1 Commit but I have multiple "push"

I've been using Sourcetree for a couple of weeks with great results. I have a doubt about the counts and what they really mean.

Say that I have 4 pulls to do, and uncommited files. I do the following:




After I pull my files, I have 2 push to do.. But why? Should I just be pushing my 1 commit?

Also, can I tell what files will be part of the push? I can't seem to find it anywhere.

7 answers

Hi John,

This doesn't sound unusual at all. When you pull what actually happens (assuming you're using Git) is that it fetches the changes and merges those changes into your branch. If those pull changes conflict with some other changes you've made then it will merge them in creating a 'merge commit'. There's no indication of this visually but that's what's happened. It means a new commit will be created locally. This is quite a common thing to happen when working in teams. So technically you should be pushing two commits in that case.

As for telling which files will be part of the push, one way to find this out is to look at the ahead count in the log view, then select the commits (use shift) which will be pushed, then look at the file changes in the log view to see what will get pushed.

You can see from this image that the entire branch is new as it's "2 ahead".

Hope that helps, feel free to ask more questions if you need.

Thanks.. That doesn't quite make sense in my scenario, I only have 1 file that I am working on.. So when I pull I expect the other files in my local to now be up to date and only one file changed(the one I'm working on).. Why would I have more than one push since I'm essentially up to date with the repo except this one file?

The question you have to ask is whether that 'one file' was in a changeset from which you pulled (in any downstream changes). If the answer is yes, then you can expect an extra 'merge commit' from the fetched and merged changes.

No, there were no changes to that file.. What's even stranger is that it went from 1 push to 3 in this scenario..

I'll see if I can get better details next time since you pointed out how I can tell what has changed. Maybe if I don't do a automatic commit I can figure out exactly what it's doing.

OK that's useful to know. It'd be good to see the commits and what's actually in the commits. Do let me know when you spot it, I'll see your response via my e-mail through here.

So I juist tried this. I did a commit on multiple files, at this point I have 1 pull and 1 push.

I confirmed the files to be pulled were not files I have changed, I pulled with commiting, and I can see these are two files I did not touch. So when I commit i expect these two files to now be up to date with the repo.

Once I commit, I see two push. Now, why do I have a second push for this commit that I just made? If this commit essentially brings these 2 files up to date with the repo. What exactly am I pushing, the same 2 files again? even though I'm not making changes to them?

For what it is worth, I am having the same trouble in understanding how this works. I can't push my commits until I pull everything that changed on the remote branch. However, this creates an additional merge, and commit even though nothing in the list of pulled files conflicts with what I changed locally. So whenever I pull in changes while working on something else, I always end up having to do a merge and additional commit for changes to files that I never made, and that do not conflict with anything that I have done. That seems counterintuitive to me.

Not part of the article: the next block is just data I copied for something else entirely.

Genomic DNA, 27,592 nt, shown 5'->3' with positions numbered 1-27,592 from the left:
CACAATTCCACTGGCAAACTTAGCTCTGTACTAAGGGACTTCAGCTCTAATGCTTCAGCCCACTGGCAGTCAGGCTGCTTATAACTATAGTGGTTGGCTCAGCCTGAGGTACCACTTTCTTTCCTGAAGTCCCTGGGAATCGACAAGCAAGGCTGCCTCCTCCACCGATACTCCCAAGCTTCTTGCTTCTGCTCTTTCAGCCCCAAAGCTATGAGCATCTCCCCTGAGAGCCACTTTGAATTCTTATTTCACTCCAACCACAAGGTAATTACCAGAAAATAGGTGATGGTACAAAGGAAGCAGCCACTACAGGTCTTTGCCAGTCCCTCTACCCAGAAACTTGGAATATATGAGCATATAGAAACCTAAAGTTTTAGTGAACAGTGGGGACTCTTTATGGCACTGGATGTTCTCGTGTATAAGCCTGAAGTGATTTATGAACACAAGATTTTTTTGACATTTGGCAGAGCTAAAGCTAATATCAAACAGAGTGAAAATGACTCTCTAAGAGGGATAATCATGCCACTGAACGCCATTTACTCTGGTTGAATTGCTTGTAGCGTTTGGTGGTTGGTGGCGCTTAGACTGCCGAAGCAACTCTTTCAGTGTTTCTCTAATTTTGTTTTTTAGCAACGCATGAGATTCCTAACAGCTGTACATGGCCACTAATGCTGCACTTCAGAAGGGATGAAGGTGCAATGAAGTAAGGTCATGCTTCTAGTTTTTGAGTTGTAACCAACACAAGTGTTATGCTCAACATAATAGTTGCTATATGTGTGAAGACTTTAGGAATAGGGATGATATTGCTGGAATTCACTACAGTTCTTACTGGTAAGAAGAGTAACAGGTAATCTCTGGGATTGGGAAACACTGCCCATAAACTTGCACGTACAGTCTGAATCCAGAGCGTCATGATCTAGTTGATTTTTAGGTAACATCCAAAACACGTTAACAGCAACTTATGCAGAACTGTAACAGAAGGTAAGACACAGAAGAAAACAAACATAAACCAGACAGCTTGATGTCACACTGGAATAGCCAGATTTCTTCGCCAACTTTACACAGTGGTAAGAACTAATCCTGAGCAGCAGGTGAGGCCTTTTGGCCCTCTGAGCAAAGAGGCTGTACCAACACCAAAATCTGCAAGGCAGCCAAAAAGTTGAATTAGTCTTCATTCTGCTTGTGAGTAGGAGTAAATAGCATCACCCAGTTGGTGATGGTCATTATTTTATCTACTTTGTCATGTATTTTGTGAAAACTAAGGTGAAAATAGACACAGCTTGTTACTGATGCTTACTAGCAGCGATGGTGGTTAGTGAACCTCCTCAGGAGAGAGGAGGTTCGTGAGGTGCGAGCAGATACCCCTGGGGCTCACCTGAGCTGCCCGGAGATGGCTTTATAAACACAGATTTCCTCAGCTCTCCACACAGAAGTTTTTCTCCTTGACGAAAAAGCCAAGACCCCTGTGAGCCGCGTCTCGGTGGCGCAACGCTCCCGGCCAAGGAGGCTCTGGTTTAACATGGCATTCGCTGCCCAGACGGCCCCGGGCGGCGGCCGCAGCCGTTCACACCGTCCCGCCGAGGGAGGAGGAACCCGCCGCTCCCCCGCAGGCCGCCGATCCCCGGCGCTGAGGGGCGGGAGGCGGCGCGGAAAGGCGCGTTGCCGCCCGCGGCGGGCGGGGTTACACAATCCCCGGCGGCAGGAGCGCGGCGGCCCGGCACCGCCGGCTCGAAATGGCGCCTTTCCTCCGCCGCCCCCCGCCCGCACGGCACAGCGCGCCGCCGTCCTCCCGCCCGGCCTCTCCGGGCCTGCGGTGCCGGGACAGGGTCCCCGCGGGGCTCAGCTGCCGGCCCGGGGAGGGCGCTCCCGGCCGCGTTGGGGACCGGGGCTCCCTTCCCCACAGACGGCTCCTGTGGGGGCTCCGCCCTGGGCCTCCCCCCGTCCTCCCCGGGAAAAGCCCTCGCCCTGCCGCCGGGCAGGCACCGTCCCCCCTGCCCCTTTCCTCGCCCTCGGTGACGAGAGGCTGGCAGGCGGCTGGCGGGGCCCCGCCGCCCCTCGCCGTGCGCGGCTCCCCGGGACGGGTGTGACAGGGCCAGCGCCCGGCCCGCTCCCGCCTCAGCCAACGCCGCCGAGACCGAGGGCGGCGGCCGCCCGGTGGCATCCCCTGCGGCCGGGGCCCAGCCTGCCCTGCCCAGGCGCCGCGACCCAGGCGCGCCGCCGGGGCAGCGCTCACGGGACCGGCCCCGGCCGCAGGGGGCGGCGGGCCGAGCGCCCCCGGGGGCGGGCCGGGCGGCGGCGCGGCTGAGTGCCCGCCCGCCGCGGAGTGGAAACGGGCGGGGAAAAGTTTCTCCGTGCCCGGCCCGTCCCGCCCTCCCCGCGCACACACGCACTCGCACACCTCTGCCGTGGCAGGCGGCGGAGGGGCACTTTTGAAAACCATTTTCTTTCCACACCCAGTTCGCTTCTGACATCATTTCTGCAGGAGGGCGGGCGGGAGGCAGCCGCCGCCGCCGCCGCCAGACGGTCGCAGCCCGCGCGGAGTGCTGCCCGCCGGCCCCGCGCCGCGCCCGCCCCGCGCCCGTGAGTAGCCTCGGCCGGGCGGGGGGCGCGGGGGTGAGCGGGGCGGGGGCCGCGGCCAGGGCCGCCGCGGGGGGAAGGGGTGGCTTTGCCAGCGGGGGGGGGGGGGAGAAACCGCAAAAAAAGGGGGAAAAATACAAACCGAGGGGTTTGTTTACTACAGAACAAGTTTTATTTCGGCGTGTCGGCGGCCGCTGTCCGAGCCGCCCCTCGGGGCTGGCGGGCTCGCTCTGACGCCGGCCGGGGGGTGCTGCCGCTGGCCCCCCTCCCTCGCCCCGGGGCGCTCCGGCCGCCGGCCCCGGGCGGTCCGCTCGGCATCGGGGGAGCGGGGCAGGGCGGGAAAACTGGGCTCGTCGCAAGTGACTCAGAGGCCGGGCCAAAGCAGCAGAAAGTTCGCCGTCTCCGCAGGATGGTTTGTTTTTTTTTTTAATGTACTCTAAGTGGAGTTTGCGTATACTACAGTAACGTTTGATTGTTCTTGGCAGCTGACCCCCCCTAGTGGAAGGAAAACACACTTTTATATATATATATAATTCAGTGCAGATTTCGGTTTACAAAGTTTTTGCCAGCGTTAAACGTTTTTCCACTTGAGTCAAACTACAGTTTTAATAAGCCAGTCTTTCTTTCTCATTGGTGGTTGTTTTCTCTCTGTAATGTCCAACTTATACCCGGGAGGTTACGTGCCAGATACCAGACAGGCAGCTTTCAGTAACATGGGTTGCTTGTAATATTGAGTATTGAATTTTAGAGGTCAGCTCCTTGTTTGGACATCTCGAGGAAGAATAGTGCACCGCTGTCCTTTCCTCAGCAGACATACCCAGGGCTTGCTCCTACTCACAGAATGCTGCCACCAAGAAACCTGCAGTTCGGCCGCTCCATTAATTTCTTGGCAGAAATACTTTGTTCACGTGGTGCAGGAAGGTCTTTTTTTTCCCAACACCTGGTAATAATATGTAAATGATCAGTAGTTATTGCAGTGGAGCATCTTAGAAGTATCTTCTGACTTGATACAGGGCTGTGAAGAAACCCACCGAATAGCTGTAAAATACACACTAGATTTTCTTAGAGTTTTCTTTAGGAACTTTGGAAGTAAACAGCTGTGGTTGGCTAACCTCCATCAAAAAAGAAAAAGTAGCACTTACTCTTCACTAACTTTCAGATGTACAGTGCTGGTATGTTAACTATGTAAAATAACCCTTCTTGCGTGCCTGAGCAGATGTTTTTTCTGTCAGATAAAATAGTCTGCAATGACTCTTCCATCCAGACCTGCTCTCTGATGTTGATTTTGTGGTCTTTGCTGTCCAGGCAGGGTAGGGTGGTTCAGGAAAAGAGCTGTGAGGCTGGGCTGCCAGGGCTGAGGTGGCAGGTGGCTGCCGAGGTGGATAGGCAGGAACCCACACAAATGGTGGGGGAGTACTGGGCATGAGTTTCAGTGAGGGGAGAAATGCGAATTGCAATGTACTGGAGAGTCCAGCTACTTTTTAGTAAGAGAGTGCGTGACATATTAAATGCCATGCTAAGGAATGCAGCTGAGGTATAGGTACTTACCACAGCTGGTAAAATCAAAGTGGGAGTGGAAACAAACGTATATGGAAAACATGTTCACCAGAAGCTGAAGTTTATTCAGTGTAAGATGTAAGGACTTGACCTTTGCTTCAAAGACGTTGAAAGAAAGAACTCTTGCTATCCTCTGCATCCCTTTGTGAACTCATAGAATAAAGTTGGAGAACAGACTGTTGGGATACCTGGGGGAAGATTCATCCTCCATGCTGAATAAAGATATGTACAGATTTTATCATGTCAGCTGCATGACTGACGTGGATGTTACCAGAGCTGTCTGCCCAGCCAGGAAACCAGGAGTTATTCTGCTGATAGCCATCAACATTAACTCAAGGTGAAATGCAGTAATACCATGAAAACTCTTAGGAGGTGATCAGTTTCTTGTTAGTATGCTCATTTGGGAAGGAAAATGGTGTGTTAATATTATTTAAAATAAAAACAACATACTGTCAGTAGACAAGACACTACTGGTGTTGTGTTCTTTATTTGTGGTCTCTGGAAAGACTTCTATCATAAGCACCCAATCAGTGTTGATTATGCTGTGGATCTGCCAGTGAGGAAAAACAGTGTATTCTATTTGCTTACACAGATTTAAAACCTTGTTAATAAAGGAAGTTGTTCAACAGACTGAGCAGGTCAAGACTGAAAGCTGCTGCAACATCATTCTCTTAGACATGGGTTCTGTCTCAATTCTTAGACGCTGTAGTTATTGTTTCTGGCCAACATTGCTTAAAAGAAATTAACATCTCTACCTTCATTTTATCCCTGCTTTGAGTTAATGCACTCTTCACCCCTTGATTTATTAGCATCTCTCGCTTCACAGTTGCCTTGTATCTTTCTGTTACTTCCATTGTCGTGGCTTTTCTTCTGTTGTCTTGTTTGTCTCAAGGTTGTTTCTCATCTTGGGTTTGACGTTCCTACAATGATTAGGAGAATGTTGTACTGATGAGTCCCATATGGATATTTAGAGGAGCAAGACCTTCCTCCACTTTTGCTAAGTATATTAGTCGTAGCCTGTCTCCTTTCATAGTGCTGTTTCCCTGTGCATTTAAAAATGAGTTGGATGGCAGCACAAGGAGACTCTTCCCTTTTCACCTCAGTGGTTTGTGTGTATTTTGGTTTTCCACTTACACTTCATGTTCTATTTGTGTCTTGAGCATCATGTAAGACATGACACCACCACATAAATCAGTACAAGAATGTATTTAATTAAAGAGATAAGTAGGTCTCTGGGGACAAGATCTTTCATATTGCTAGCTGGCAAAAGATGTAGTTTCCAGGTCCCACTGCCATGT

Merge commits are created because there's two separate lines of development which are on the same branch. A merge happens even if there's no conflicts if there are changes to pull before you've pushed yours. Your history has diverged as a result and so the two lines of development need to merge together. There might not be any conflicts at all, the merge commit will determine this and you'll be prompted for the necessary action if so.

The merge commit then can allow you to go through the merge process and thus resolve any conflicts if any. There may be no conflicts at which point a merge commit just gets created automatically.

If you want to avoid this from happening then you need to make sure you auto-rebase the changes when pulling in a diverging line of development. In SourceTree the default setting is to rebase rather than merge. In the pull sheet there's a checkbox that says "Rebase instead of merge". If this isn't checked then it'll create a merge commit when pulling down changes if the lines of development have diverged.

It can seem confusing if you use this option, because the question is 'why did you have to create that commit?'. The answer is that it didn't, it's just your Git settings will cause an explicit merge commit to be created so it's clear that the two lines of development merged together. Some teams like to know this as it's very important to know that multiple people were working on the same branch at the same time as the only other way to tell is by looking at the commit dates and noticing they're not in date order (out-of-order commits).


The commit is because those changes need to be applied to your local repository, so that first commit makes sense to me.

What doesn't make sense is why do I need to push this commit, if the remote branch alreayd has these changes.

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